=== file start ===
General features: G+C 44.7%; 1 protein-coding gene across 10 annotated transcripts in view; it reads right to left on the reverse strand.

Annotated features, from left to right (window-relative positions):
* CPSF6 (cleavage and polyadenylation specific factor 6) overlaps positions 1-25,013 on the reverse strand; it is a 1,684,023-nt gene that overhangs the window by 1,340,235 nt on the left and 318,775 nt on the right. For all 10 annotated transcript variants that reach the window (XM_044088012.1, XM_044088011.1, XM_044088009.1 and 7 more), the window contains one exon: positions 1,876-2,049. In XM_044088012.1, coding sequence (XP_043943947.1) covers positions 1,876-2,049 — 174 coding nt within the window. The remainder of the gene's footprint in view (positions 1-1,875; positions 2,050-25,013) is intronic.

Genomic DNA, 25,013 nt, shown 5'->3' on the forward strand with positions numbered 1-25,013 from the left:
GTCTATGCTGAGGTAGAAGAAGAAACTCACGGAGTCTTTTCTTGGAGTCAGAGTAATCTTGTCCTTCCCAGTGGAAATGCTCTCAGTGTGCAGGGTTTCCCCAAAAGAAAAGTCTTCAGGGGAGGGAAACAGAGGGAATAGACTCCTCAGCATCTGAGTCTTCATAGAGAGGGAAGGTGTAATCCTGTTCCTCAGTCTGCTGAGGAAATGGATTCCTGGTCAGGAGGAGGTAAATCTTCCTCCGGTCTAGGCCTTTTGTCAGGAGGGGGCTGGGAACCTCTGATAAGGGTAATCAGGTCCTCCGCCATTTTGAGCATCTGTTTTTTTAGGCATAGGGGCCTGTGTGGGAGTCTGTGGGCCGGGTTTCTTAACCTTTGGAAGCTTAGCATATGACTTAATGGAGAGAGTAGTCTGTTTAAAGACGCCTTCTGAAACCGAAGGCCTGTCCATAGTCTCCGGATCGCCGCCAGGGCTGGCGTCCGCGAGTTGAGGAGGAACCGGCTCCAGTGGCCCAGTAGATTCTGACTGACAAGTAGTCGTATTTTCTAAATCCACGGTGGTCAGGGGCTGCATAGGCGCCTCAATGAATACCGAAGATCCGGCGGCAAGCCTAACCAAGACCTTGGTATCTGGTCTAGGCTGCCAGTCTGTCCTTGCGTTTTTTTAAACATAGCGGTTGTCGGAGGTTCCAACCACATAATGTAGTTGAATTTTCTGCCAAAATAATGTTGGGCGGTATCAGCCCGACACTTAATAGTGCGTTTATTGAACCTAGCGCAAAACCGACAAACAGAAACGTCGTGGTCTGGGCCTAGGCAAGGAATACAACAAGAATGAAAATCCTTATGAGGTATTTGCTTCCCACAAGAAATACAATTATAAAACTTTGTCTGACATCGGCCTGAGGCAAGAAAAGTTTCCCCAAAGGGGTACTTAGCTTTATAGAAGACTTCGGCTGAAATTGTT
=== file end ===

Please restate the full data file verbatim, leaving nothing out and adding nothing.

General features: G+C 44.7%; 1 protein-coding gene across 10 annotated transcripts in view; it reads right to left on the reverse strand.

Annotated features, from left to right (window-relative positions):
* CPSF6 (cleavage and polyadenylation specific factor 6) overlaps positions 1-25,013 on the reverse strand; it is a 1,684,023-nt gene that overhangs the window by 1,340,235 nt on the left and 318,775 nt on the right. For all 10 annotated transcript variants that reach the window (XM_044088012.1, XM_044088011.1, XM_044088009.1 and 7 more), the window contains one exon: positions 1,876-2,049. In XM_044088012.1, coding sequence (XP_043943947.1) covers positions 1,876-2,049 — 174 coding nt within the window. The remainder of the gene's footprint in view (positions 1-1,875; positions 2,050-25,013) is intronic.

Genomic DNA, 25,013 nt, shown 5'->3' on the forward strand with positions numbered 1-25,013 from the left:
GTCTATGCTGAGGTAGAAGAAGAAACTCACGGAGTCTTTTCTTGGAGTCAGAGTAATCTTGTCCTTCCCAGTGGAAATGCTCTCAGTGTGCAGGGTTTCCCCAAAAGAAAAGTCTTCAGGGGAGGGAAACAGAGGGAATAGACTCCTCAGCATCTGAGTCTTCATAGAGAGGGAAGGTGTAATCCTGTTCCTCAGTCTGCTGAGGAAATGGATTCCTGGTCAGGAGGAGGTAAATCTTCCTCCGGTCTAGGCCTTTTGTCAGGAGGGGGCTGGGAACCTCTGATAAGGGTAATCAGGTCCTCCGCCATTTTGAGCATCTGTTTTTTTAGGCATAGGGGCCTGTGTGGGAGTCTGTGGGCCGGGTTTCTTAACCTTTGGAAGCTTAGCATATGACTTAATGGAGAGAGTAGTCTGTTTAAAGACGCCTTCTGAAACCGAAGGCCTGTCCATAGTCTCCGGATCGCCGCCAGGGCTGGCGTCCGCGAGTTGAGGAGGAACCGGCTCCAGTGGCCCAGTAGATTCTGACTGACAAGTAGTCGTATTTTCTAAATCCACGGTGGTCAGGGGCTGCATAGGCGCCTCAATGAATACCGAAGATCCGGCGGCAAGCCTAACCAAGACCTTGGTATCTGGTCTAGGCTGCCAGTCTGTCCTTGCGTTTTTTTAAACATAGCGGTTGTCGGAGGTTCCAACCACATAATGTAGTTGAATTTTCTGCCAAAATAATGTTGGGCGGTATCAGCCCGACACTTAATAGTGCGTTTATTGAACCTAGCGCAAAACCGACAAACAGAAACGTCGTGGTCTGGGCCTAGGCAAGGAATACAACAAGAATGAAAATCCTTATGAGGTATTTGCTTCCCACAAGAAATACAATTATAAAACTTTGTCTGACATCGGCCTGAGGCAAGAAAAGTTTCCCCAAAGGGGTACTTAGCTTTATAGAAGACTTCGGCTGAAATTGTT